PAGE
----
APPLE has been “experimenting” with flexible screens in secret labs for years, a top analyst believes.
It gives hope to Apple fans who want to see a foldable iPhone to rival the Samsung Galaxy Fold and Huawei Mate X.
This year has seen a sudden flood of foldable phones from top brands like Samsung and Huawei, along with lesser known rivals TCL and Royole.
Even Motorola looks poised to re-release the classic Motorola Razr as a foldable smartphone device – but we’ve heard nothing from Apple ahead of its rumoured iPhone 11 launch later in the year.
However, one top industry watcher thinks Apple has been testing bendy screens behind closed doors, and could one day launch a foldable iPhone.
“It is inconceivable that Apple has not been experimenting with flexible displays in it design labs for years,” Ben Wood, an expert analyst at CCS Insight, told The Sun.
However, Ben pointed out that Apple is “rarely the first to embrace cutting-edge technologies like this” – and instead prefers to wait, and get the tech right.
“You can be sure Apple will be scrutinising the new products from Samsung, Huawei and others with a forensic level of detail trying to figure out how Apple can best deliver a foldable iPhone,” he explained.
The jury is still out on whether foldable phones are actually going to catch on.
The idea is that you can carry a large tablet-sized screen around with you, which then folds down into a pocket-able smartphone.
However, getting high-quality screens to bend is difficult, which makes producing foldable phones extremely costly.
For instance, Samsung’s Galaxy Fold will set you back about £1,800 in the UK, while Huawei’s Mate X will cost upwards of £2,000.
That makes Apple’s most expensive smartphone to date – the £1,449 iPhone XS Max top model – look positively cheap.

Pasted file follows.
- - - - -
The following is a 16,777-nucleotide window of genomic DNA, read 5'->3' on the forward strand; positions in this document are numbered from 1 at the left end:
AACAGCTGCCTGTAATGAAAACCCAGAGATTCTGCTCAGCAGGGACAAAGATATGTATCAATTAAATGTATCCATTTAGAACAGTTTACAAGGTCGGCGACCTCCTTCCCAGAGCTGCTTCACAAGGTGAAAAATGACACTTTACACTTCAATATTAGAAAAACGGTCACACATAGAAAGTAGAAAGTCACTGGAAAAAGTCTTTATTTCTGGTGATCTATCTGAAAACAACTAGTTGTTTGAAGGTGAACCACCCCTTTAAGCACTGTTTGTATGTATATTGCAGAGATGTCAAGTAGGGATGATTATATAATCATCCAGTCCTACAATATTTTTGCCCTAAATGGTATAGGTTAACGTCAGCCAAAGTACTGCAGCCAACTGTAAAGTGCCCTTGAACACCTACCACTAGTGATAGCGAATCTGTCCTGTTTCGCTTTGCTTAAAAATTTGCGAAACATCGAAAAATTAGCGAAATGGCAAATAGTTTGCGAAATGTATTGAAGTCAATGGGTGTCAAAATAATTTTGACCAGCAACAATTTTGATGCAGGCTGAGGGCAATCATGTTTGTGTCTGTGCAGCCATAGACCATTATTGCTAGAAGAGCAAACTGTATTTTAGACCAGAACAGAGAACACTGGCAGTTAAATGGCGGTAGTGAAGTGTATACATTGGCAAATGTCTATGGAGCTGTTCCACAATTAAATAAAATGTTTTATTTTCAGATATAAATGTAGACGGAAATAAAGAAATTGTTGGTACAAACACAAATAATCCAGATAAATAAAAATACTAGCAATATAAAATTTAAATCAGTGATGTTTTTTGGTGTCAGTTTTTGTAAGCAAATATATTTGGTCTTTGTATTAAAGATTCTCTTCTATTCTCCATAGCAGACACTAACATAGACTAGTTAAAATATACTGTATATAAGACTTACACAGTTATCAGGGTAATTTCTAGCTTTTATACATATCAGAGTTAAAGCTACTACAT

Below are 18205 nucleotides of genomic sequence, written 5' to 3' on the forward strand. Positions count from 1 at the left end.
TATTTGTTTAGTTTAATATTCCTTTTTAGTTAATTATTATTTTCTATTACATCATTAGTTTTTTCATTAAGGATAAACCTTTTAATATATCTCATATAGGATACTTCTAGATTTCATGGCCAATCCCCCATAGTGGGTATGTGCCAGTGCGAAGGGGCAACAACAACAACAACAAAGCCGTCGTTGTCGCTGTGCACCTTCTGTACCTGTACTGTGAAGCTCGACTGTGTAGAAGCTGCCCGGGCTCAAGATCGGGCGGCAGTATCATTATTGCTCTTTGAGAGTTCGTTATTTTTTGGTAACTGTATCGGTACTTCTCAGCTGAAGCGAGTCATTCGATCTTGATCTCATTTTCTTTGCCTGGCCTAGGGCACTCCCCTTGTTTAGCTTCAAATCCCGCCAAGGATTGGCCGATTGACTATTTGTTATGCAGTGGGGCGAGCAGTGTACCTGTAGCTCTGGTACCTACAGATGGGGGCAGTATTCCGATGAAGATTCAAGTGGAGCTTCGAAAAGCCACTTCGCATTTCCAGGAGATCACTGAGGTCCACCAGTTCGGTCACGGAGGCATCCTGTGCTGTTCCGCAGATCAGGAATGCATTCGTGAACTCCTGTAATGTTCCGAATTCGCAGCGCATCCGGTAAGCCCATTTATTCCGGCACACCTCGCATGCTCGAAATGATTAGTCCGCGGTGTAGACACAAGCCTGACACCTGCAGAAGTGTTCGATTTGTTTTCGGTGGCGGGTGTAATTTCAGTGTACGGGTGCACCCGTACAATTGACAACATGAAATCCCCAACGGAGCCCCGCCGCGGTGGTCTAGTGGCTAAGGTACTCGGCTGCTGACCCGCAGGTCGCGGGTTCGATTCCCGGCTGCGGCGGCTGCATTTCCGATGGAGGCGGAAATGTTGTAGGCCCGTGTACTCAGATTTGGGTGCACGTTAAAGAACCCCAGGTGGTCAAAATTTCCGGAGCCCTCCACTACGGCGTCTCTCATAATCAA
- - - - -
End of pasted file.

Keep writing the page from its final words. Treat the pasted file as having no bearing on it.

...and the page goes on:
And early impressions of the Royole FlexPai foldable phone suggest it’s a bit clunky to use.
So it’s likely we’ll need to wait a few years before foldable gadgets are in a state where most people want to use them.
More importantly, the cost will need to come down significantly too, as the number of people willing to spend £1,800 or more on a smartphone is tiny.
However, smartphone makers are struggling to give customers reasons to upgrade – and foldable phones appear to be a quick fix.
“We are currently in the Stone Age of foldables and we remain concerned they are a solution looking for a problem,” Ben told us.
“But as with all innovation, once a product category becomes a reality it becomes more refined and the use cases emerge.
“History shows that Apple has an uncanny ability to take technology and implement it in ways others have not thought of so I’m interested to see what an iPhone with a folding screen looks like if and when it comes to pass.”
Apple has shown interest in foldable phones previously, but only through patents.
Sadly, patents don’t signal any intent to actually create a product, and Apple hasn’t confirmed plans to launch a foldable iPhone. Not yet, anyway.
Apple declined to comment on this story.